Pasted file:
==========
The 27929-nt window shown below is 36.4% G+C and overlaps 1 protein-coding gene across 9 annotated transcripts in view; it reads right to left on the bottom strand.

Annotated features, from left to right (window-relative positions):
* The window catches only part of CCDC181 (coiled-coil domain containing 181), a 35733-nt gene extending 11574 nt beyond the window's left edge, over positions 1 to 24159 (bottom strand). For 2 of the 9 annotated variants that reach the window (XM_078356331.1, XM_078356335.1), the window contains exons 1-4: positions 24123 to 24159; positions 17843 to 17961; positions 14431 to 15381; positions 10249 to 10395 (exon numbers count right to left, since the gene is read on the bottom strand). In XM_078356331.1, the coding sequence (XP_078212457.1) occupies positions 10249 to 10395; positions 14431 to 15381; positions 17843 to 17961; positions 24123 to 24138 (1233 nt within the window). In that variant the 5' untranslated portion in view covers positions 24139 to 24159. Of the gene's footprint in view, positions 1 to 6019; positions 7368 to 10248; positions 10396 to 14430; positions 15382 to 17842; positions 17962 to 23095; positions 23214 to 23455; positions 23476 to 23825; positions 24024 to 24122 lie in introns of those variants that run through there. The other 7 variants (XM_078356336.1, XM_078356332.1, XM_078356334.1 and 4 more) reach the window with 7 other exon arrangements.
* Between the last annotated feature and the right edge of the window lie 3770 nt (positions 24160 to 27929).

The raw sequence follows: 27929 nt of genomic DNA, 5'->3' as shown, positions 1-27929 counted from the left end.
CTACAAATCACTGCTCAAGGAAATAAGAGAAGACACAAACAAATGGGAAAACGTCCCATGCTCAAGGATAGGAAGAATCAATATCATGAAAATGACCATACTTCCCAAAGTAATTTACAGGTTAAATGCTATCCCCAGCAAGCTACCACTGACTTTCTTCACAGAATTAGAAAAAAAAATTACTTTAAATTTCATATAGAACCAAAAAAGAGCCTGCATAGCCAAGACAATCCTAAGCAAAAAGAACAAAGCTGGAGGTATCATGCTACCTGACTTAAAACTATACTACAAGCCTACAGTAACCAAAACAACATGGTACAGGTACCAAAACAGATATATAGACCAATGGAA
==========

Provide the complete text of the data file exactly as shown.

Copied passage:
The 27929-nt window shown below is 36.4% G+C and overlaps 1 protein-coding gene across 9 annotated transcripts in view; it reads right to left on the bottom strand.

Annotated features, from left to right (window-relative positions):
* The window catches only part of CCDC181 (coiled-coil domain containing 181), a 35733-nt gene extending 11574 nt beyond the window's left edge, over positions 1 to 24159 (bottom strand). For 2 of the 9 annotated variants that reach the window (XM_078356331.1, XM_078356335.1), the window contains exons 1-4: positions 24123 to 24159; positions 17843 to 17961; positions 14431 to 15381; positions 10249 to 10395 (exon numbers count right to left, since the gene is read on the bottom strand). In XM_078356331.1, the coding sequence (XP_078212457.1) occupies positions 10249 to 10395; positions 14431 to 15381; positions 17843 to 17961; positions 24123 to 24138 (1233 nt within the window). In that variant the 5' untranslated portion in view covers positions 24139 to 24159. Of the gene's footprint in view, positions 1 to 6019; positions 7368 to 10248; positions 10396 to 14430; positions 15382 to 17842; positions 17962 to 23095; positions 23214 to 23455; positions 23476 to 23825; positions 24024 to 24122 lie in introns of those variants that run through there. The other 7 variants (XM_078356336.1, XM_078356332.1, XM_078356334.1 and 4 more) reach the window with 7 other exon arrangements.
* Between the last annotated feature and the right edge of the window lie 3770 nt (positions 24160 to 27929).

The raw sequence follows: 27929 nt of genomic DNA, 5'->3' as shown, positions 1-27929 counted from the left end.
CTACAAATCACTGCTCAAGGAAATAAGAGAAGACACAAACAAATGGGAAAACGTCCCATGCTCAAGGATAGGAAGAATCAATATCATGAAAATGACCATACTTCCCAAAGTAATTTACAGGTTAAATGCTATCCCCAGCAAGCTACCACTGACTTTCTTCACAGAATTAGAAAAAAAAATTACTTTAAATTTCATATAGAACCAAAAAAGAGCCTGCATAGCCAAGACAATCCTAAGCAAAAAGAACAAAGCTGGAGGTATCATGCTACCTGACTTAAAACTATACTACAAGCCTACAGTAACCAAAACAACATGGTACAGGTACCAAAACAGATATATAGACCAATGGAA